An aquarium is ever-changing, always moving art that soothes and entertains.
When it’s salt-water fish and anemone, it’s in brilliant colors of purples, pinks, lime greens, oranges and yellows.
Whether it’s a small or large tank, the sea life within often fascinates young and old with the unusually bright fish colors and anemone shapes and colors. Several businesses in town have them to keep the children occupied while parents shop or speak with the staff.
One of the largest aquariums in the area is on display at Green Country Funeral Home.
“David [Dick] has had one here for more than 10 years; he recently upgraded to this 500 gallon one,” said secretary Sandy Rader. “It’s soothing, calming, relaxing and a great baby-sitter.”
The staff enjoy watching show as much as the visitors, Rader said.
“Many people have never seen a saltwater aquarium before and kids always recognize ‘Nemo,’ a clown fish and ‘Dorian,’ the fish in the Disney movie,” she said.
Owner David Dick got his first tank with kids in mind.
“I got one to make kids more comfortable. It turns out adults like them, too,” said Dick.
The Mandarin Goby is his favorite fish in the tank, he said.
“Look at its nose, it has an unusual face and bright markings,” Dick said, after searching around the tank for a few minutes before locating the orange, black and blue fish.
Nooks and crannies provided by the rocks and anemone give the fish places to hang out. In the back of the tank behind all the anemone -covered rocks, a sea urchin rests in the sand.
Every Tuesday, Nick [Davis] comes in to check on the aquarium, Rader said.
“David donated his old tank to the high school,” she said.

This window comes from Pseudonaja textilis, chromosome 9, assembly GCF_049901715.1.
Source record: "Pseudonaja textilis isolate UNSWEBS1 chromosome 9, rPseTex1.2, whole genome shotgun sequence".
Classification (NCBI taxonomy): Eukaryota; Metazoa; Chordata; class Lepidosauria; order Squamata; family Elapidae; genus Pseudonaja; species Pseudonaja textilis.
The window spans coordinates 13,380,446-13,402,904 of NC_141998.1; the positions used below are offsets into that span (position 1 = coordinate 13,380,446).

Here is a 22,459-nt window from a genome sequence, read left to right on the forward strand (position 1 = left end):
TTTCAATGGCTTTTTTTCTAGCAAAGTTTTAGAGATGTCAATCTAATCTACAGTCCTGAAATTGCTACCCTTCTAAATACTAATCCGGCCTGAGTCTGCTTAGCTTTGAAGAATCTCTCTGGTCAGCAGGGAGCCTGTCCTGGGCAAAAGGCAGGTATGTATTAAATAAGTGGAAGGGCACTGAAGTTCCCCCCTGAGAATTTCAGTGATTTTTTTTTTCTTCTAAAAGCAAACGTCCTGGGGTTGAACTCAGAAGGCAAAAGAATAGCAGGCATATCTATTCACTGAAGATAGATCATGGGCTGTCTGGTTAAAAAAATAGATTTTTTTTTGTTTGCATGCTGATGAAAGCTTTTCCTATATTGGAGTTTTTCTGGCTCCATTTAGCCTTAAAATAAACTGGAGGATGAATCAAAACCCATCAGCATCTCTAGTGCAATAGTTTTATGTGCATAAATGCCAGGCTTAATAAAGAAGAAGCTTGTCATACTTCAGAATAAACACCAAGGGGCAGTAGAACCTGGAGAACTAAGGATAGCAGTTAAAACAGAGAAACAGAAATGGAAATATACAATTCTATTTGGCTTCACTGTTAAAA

“They had one that needed repair,” Dick said, “so we gave our old one to them.”
For almost 12 years Davis, with Under the Sea, has been involved in the family business. They travel all over Oklahoma but mainly stay in the Tulsa, Muskogee, Bartlesville areas.
“We service our maintenance accounts once a week and try to predict what the tank will do and look like over that week,” Davis said.
On his weekly visits Davis sifts sand, checks the water level and pH balance to be sure everything is okay, Rader said.
“Everything in here is considered alive,” Rader said. “We have anemone, frog spawn coral, green sea mat, hairy mushrooms, purple mushrooms, Tang [fish], Blue Hippo Tang, Rock Angel, Flame Angel, Sail Fin Tang, and sea urchins. We’re careful to put in only coral-friendly fish.”
The tank is self-contained with a filter system underneath in the cabinet. Every day, they feed about seven cubes (sugar-cube size) of frozen shrimp.
In Cookson on Wednesday, Davis was enjoying his job of keeping aquarium fish and anemone healthy and happy.
“Most of your popular fish are going to be your clown fish, yellow and purple Tangs and Blue Hippo Tangs. Vital cleaning creatures would be turbo snails, blue and red leg hermits and a variety of urchins,” Davis said.
We have tanks that have been on our route since the beginning, he said. There is no real time frame on the life of a tank, it just depends on how good you are.
“The best tank sizes, in my opinion, range from 100 gallon and up. The bigger the better,” said Davis.
Another tank Davis tends belongs to Chris Bond, at Trigger Happy Tactics on Allen Road.
“I also have one at home; they’re pretty to look at, like an underwater garden,” Bond said. “They have vibrant colors, with bright yellows, fluorescent greens and dark purples.”
Being kid friendly is also a reason Bond got his first tank.
“It gives the kids something to look at when they come in with their dad, there’s something always moving,” he said.
The tank at his business is 150 gallons and at home, 75 gallons.
“I baby this one more,” said Bond, “it has a ‘Nemo’ fish, and the unicorn Tangs are really pretty,” he said.
He chooses plants that the fish can eat, so he doesn’t feed them.
“It took about a month to set it up, for the tank to stabilize when you set it up. I have cope pods, now it’s its own eco-system.”
An aquarium is ever-changing, always moving art that soothes and entertains.
Dream, Brewdog’s to host music festivals
One sign of spring’s arrival is the scheduling of music festivals, and 10 bands will visit a Tahlequah venue May 24, the Saturday before Memorial Day.